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A Moving Family Saga

Bhaskar Ghose

By Kiran Doshi
Tranquebar, New Delhi, 2015, pp. 490, Rs. 695.00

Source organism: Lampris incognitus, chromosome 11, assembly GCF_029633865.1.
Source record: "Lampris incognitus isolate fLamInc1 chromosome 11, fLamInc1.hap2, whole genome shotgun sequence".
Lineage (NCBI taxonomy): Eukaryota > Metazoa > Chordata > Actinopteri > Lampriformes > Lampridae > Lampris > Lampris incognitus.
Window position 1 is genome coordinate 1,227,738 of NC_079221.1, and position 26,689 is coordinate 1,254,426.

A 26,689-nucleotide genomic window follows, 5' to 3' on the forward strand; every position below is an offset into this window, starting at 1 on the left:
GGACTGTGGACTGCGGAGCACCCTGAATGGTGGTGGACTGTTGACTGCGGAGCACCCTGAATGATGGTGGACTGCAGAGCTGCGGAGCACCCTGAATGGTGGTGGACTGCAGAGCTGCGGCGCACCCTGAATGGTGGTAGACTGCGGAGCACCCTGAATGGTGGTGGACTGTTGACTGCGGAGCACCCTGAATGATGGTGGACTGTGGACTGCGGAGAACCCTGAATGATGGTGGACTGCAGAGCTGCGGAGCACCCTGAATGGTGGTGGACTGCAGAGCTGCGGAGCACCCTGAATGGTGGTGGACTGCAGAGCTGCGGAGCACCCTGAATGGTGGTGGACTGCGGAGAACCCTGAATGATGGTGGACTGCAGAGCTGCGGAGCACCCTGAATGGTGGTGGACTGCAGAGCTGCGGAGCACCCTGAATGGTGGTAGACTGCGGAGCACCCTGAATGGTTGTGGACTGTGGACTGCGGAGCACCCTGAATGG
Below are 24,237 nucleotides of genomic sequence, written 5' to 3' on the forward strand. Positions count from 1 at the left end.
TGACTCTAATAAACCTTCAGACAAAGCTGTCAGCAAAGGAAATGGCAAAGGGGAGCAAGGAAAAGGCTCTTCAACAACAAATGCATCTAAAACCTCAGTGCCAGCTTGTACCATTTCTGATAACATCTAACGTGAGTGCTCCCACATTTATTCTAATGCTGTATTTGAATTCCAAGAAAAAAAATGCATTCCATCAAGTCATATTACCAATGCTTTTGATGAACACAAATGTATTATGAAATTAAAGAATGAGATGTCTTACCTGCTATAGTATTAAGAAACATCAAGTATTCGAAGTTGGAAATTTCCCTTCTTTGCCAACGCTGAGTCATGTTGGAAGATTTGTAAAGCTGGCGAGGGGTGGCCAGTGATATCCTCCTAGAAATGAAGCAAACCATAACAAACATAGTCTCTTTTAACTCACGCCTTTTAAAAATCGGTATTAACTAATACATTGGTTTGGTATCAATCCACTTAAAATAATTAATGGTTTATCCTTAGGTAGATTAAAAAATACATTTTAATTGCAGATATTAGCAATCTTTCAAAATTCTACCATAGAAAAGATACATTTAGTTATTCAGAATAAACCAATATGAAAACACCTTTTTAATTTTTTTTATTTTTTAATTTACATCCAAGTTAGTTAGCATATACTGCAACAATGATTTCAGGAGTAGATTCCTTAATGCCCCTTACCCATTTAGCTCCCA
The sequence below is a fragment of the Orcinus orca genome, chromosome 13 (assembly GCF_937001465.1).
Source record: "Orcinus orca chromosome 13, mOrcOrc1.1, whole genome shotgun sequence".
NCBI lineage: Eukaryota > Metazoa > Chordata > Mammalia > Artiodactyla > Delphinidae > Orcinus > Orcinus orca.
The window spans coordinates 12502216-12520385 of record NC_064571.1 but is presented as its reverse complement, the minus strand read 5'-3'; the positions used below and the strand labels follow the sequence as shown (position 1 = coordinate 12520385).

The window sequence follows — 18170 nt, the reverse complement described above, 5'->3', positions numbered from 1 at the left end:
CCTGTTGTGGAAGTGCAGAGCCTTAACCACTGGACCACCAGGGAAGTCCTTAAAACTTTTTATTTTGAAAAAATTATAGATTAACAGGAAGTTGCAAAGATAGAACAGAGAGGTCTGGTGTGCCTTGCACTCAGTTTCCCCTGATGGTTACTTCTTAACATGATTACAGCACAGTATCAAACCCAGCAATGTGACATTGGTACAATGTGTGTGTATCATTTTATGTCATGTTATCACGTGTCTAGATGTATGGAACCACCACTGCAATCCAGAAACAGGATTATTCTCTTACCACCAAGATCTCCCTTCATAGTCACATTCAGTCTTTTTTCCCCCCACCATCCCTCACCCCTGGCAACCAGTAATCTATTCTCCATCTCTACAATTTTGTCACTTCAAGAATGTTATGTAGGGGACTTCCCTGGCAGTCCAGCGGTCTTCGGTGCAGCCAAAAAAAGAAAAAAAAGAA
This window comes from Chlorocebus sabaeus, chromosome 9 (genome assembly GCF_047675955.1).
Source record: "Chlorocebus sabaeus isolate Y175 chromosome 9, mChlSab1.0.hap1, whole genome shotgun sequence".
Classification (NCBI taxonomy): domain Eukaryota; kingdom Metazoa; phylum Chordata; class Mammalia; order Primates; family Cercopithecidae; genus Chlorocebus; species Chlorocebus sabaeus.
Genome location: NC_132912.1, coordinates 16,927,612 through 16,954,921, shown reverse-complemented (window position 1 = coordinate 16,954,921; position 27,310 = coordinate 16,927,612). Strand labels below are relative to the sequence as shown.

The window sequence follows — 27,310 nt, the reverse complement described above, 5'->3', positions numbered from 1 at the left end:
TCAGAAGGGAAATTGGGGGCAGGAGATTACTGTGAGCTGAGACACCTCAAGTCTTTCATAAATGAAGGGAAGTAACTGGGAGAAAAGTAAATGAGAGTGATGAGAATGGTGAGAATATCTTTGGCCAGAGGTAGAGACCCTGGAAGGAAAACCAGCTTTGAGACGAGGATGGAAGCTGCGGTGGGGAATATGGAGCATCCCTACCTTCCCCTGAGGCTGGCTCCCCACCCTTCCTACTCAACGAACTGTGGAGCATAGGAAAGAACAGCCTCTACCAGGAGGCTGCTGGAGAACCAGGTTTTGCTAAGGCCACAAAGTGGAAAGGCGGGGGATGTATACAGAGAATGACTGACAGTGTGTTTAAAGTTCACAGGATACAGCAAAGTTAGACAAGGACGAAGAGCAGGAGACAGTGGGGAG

The abiding memory that this book leaves behind is of the awesome amount of work, carefully detailed and crafted, that the author has done to bring this book to readers. He takes us, at the start and in the early parts of the novel to the world of Bombay at the turn of the twentieth century, minutely and lovingly imagined, and to the world of the Kowaishi family, steeped in traditions and customs, and its emergence into the then modern world through education of the finest kind in India and in Britain. He introduces us to the deep love that binds the members of this family, the sense of loyalty and, above all the happiness that enclosed them all in their own world. This was obviously made easier because the family was immensely wealthy; happiness is not necessarily related to wealth, but being wealthy makes being happy more carefree, and visibly so through signs of endearment in the shape of presents, clothes and above all, jewellery. Into this world comes Rehana, a girl from a wealthy family herself, as a young bride, ardently courted and then ecstatically married by Sultan, the eldest son of Samiullah, the paterfamilias. She is soon taken by the matriarch, Bari Phuppi, as one of her very own— soon dearly beloved, and the one on whom Bari Phuppi begins to depend more and more. The story is unfolded by the writer carefully, almost delicately, as if he were unravelling plaited hair. Strand by strand, the many stories that go to make up this formidable saga are told; stories that accompany the central narrative, the stories of Dhondav Khote, Sultan’s boyhood friend and his family; of the social world dominated by the British and to a small extent by the very rich Parsee families, and of Mohammed Ali Jinnah, a rising, and very intelligent young lawyer. This is where the skill of the novelist is evident—in the way he is able to draw together the domestic tales and the political debates and discussions, and inevitably the events into a seamless and fascinating story of those times, times that seem today to be tranquil compared to the turbulence and endless arguments and violence that mark India’s narrative, or perhaps more correctly, multiple narratives, today. But they were not tranquil, as Doshi records, through the developing stories of the Kowaishi family, of the Khotes, of Jinnah’...

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